Coisas bonitas

A meio do caminho imaginei uma história, de um homem que habitava por essa zona, na Pensão Elegante, ali no Largo da Oliveirinha – que, segundo o Google Maps, termina no Largo do Oliveirinha – junto à Travessa do Fala-só. O seu nome poderia ser Gustavo, um tipo sério e justo, mesmo que mais ou menos perdido. Gustavo passaria os dias ali, naquele trecho composto por casas em obras, lojas de mosaicos, hostels com nomes ordinários e uma mercearia. Trabalharia como advogado em casos pequenos mas recorrentes, e almoçaria e jantaria na Praça da Alegria, no café Brooklyn, onde passaria horas a ler romances em inglês sobre a América. Tomaria nota, num caderno que traria sempre consigo, no bolso interior do casaco, de todas as coisas bonitas que encontrasse, como os regadores azuis que estavam hoje colocados nas várias varandas do palácio. Coisas assim, simples.

Seminário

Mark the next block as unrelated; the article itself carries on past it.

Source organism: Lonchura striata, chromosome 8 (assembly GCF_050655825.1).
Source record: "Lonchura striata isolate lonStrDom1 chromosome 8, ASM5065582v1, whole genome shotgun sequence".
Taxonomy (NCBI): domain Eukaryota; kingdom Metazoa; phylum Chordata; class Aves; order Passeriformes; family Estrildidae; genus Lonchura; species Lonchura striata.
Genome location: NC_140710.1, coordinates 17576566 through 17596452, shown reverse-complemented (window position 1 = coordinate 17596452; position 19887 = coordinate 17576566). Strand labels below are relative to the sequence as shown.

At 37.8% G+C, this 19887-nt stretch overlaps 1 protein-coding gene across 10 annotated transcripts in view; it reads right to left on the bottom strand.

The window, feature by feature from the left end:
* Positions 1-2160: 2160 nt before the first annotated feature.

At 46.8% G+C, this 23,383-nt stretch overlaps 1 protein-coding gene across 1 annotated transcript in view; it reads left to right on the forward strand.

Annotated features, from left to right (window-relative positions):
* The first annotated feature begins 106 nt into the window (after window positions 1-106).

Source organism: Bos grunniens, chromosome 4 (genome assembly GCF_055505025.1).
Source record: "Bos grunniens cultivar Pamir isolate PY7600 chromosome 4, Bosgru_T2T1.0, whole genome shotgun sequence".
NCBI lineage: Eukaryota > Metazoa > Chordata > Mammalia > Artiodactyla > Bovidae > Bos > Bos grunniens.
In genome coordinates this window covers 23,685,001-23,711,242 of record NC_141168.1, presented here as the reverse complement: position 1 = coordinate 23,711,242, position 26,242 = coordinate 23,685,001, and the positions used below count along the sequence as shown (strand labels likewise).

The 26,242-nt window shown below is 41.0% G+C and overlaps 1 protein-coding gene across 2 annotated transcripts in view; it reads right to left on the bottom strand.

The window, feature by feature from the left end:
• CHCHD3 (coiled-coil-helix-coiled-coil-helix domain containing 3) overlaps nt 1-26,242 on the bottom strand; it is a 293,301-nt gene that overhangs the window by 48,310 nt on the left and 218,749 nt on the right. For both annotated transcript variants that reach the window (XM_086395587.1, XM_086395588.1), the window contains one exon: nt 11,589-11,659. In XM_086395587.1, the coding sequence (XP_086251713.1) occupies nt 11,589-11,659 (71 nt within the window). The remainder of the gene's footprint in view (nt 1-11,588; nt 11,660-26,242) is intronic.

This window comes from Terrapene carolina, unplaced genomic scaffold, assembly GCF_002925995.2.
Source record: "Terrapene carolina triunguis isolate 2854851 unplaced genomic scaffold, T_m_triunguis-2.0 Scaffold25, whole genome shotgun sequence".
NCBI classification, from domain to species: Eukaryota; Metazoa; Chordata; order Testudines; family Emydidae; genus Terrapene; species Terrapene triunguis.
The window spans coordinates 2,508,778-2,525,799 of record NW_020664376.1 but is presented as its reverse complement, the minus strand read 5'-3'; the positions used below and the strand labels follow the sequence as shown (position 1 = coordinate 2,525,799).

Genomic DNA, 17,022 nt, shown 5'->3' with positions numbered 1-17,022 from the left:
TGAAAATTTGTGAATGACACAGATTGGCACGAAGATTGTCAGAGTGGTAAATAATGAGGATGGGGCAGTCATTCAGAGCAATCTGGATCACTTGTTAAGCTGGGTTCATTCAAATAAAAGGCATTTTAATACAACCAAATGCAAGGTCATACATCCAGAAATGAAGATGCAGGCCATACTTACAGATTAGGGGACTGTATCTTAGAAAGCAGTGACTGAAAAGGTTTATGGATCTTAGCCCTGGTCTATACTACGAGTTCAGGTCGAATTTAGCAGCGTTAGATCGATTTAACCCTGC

No caminho estavam dois sapatos de senhora. Vermelhos, género sabrinas, um pouco gastos e molhados, impecavelmente arrumados num canto de um lugar de estacionamento junto ao passeio. Lembrei-me do Feiticeiro de Oz: a que Bruxa ou a que Dorothy terão pertencido? Na terça-feira ainda por lá andavam, agora desarrumados, com o esquerdo no lugar do direito e o direito no lugar do esquerdo. Na quarta-feira já não, já não estavam por lá. Imaginei quem os tivesse calçado, que aventura é que estaria a viver, neste momento. Reparei também, no intervalo antes de ir dar a primeira aula do seminário, num pequeno globo encostado junto à janela do bar da faculdade. Vivemos num grande mundo, cheio de selvas e florestas, cheio de vidas e de histórias. Vimos uma ontem, no teatro, na sala estúdio, sobre o mundo do trabalho e os seus excessos. Era mais uma história de ideias do que uma história de pessoas, e nem sempre bem conseguida, mas o cenário – feito de papel de alumínio – era muito engraçado. Às vezes acendiam e desligavam as luzes e víamos as paredes com marcas e elevações, como se fossem montanhas ou pedras, ou até raízes (o que é irónico, tendo em conta o que se passa no fim da peça). A vida agora é um concerto de Beethoven tocado pela Royal Philarmonic Orchestra no leitor de vinis cá de casa. O sol entra pela janela, está um céu fabuloso, e há algum trabalho para acabar – entre os andamentos ouvem-se as teclas de dois computadores. Antes disto fui correr e apanhei com sol na cara. Estava a arder no fim da corrida, era possível que estivesse com a cara encarnada. Estreei os meus novos ténis de corrida, que, coincidência das coincidências, são vermelhos. São muito confortáveis.